How I Changed My Way of Thinking About Religion

I’ve been thinking recently that I may have been thinking about religion in the wrong way. There’s a myriad of religions out there, and many of their leaders and followers have committed grievous harm. Many people don’t like the proselytizing, the rituals and routines, the insistence on the rightness of their particular religion or sect, the concepts of heaven and hell and a host of other issues. This can be a cause for misunderstandings, mistreatment, hate and even more heinous activities. That can, in turn, lead to one holding on to their prejudices or at the very least, intolerance. This is a consistent truth of humanity throughout the ages. I happen to think it is the wrong way to live a life, especially if one wants to live with a deeper spiritual connection.

I like to think of these varieties of religious experience in the same way I intuitively think about music. I love music. I love a great variety of music, and I like even more of it. There is still a huge swath of music that I don’t like and even a few types of music that I abhor and may even run away from in agony. The beauty of music is there is always something I can find that I love listening to, or even playing or singing myself. I would never think of letting the music I don’t like skew my opinion of the entire breadth of music.

Now let’s take religion. No doubt there are religions that I would not like to belong to. In fact at the present moment I have haven’t been an active member of any denomination for several decades. This does not mean, however, that I have a complete and utter aversion to any and all organized religion. To the contrary, there are many of the religions that I admire greatly, some for which I have an appreciation for some of their concepts and then others that I wouldn’t want to be a part of in any way.

I’m determined not to let any prejudices prevent me from utilizing whatever knowledge, insight and revelation that any of the religions may be able to provide. In the same way that music can enrich my life and bring a great deal of enjoyment, the different religious teachings throughout the centuries are filled with incredibly useful channels to a deeper connection with the unknown. Just like I would be a fool to dismiss all music because of one song, band or genre that I can’t abide, so would I be a fool to dismiss all religion due to the actions or teachings of one that I can’t agree with, or because I find the actions of some of their members indefensible.

I haven’t studied enough about all the religions to point to a great number of the texts, but growing up Roman Catholic I can find some spiritual nourishment there. The Prayer of St. Francis is still something that I use as a guide to daily living and one that I believe to be a universal axiom. There are many other texts from all the religions that I feel have the ability to transcend human religion. And there’s a great number of people, famous and unknown, that have been able to practice their religion in a way that touches the lives of people of all faiths, or not faith at all, and leave the world a better place than when they arrived.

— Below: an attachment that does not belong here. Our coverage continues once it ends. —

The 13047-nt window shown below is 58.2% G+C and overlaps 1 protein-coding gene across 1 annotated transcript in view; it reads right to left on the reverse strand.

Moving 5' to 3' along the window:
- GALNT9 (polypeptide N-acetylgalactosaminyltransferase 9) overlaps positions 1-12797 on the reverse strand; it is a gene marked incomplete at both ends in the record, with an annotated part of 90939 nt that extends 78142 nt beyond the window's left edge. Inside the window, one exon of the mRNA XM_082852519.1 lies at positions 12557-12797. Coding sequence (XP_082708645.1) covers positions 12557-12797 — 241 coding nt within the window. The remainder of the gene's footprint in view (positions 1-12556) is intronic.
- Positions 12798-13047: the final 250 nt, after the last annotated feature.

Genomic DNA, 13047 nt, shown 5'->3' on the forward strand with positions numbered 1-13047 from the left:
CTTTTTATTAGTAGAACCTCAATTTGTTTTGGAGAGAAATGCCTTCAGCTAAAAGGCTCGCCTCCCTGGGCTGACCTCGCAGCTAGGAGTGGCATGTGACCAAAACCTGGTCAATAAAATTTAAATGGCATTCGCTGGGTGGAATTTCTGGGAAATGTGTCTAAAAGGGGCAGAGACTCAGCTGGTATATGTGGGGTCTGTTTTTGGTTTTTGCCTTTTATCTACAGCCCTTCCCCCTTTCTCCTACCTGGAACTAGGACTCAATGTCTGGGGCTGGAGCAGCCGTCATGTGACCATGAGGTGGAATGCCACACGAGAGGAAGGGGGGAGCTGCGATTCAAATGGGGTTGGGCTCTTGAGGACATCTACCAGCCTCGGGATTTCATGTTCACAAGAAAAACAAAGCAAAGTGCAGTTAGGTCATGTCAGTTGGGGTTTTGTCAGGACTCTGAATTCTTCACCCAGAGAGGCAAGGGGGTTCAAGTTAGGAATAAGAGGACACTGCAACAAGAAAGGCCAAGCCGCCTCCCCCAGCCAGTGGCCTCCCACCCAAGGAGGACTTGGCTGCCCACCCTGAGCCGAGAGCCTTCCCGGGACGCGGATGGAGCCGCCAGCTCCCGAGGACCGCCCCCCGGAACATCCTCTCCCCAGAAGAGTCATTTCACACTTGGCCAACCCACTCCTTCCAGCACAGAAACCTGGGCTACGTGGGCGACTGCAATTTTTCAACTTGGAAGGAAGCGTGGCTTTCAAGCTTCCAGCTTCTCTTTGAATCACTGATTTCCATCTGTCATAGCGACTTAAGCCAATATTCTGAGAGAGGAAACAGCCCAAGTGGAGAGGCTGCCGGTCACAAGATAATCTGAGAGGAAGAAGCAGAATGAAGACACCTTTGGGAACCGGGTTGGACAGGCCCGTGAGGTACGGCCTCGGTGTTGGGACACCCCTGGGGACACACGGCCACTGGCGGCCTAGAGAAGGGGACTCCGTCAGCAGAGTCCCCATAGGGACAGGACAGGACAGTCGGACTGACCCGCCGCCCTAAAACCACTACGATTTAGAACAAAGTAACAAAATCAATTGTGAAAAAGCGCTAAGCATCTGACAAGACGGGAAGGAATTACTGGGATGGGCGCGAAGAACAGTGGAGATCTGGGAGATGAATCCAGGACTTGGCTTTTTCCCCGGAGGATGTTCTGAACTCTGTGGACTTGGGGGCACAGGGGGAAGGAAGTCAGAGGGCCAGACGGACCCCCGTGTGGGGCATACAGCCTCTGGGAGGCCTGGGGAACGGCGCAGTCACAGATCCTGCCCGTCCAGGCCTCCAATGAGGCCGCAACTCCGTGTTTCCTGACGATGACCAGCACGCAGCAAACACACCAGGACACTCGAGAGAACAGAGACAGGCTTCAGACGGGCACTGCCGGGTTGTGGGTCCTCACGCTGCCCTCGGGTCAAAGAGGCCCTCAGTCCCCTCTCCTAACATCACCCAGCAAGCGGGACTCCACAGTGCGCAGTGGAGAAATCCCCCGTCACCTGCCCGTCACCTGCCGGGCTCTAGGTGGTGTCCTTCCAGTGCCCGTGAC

I have had a book for ages that I still haven’t made it all the way through called The World’s Religions, so far a fabulous book that highlights the more universal themes of various religions and does not set out to glorify or degrade any any of them. The underlying premise of this book is to present religion in all it’s forms in such a way that we can see where these people have been right and not to focus on the human frailties of members of a given group.

Doubtless some will find the acts of some religious groups of people anathema to their sensibilities and value system, and in many cases understandably so. For me the question is not whether there were humans beings humans and committing evil in the name of any given religion. It is the search for universal truth where it is available to me and to make the most of it for the benefit of myself and those I affect.

There’s another point I’d like to make about how music and religion are utilized and that is that I sometimes listen to music merely to set the mood, relax, have a party or some fun, that sort of thing. There are other times when I play the music to really get absorbed in it and feel the inner workings of the song, the musicians, the harmonies, and get immersed in the whole experience.

With religion it’s very similar thing, whereas sometimes I may make only a cursory connection, other times I want to feel fully immersed in the sights, sounds and feeling of a church, temple or some other religious experience. For some it is a vocation and a calling, for others it is a means to living a more peaceful and serene life. For me it is a way of having a connection to the infinite, what was here long before I arrived, and will remain long after I’m gone. It’s wonderful to be a part of that and to practice these principles in every aspect of my life.

I truly believe there is something in the religious, spiritual and philosophical teachings that even the most ardent atheists and anti-religious would be able to utilize in their everyday life to find a deeper meaning and connect to the universe. My goal, however, is not to convert anyone, only to present my thoughts on the subject in the hope that it may inspire someone else.

In any case I can say that by taking this approach towards religion I have a lot more spiritual tools at my disposal and am much less likely to shut myself off from everything the universe has to offer.



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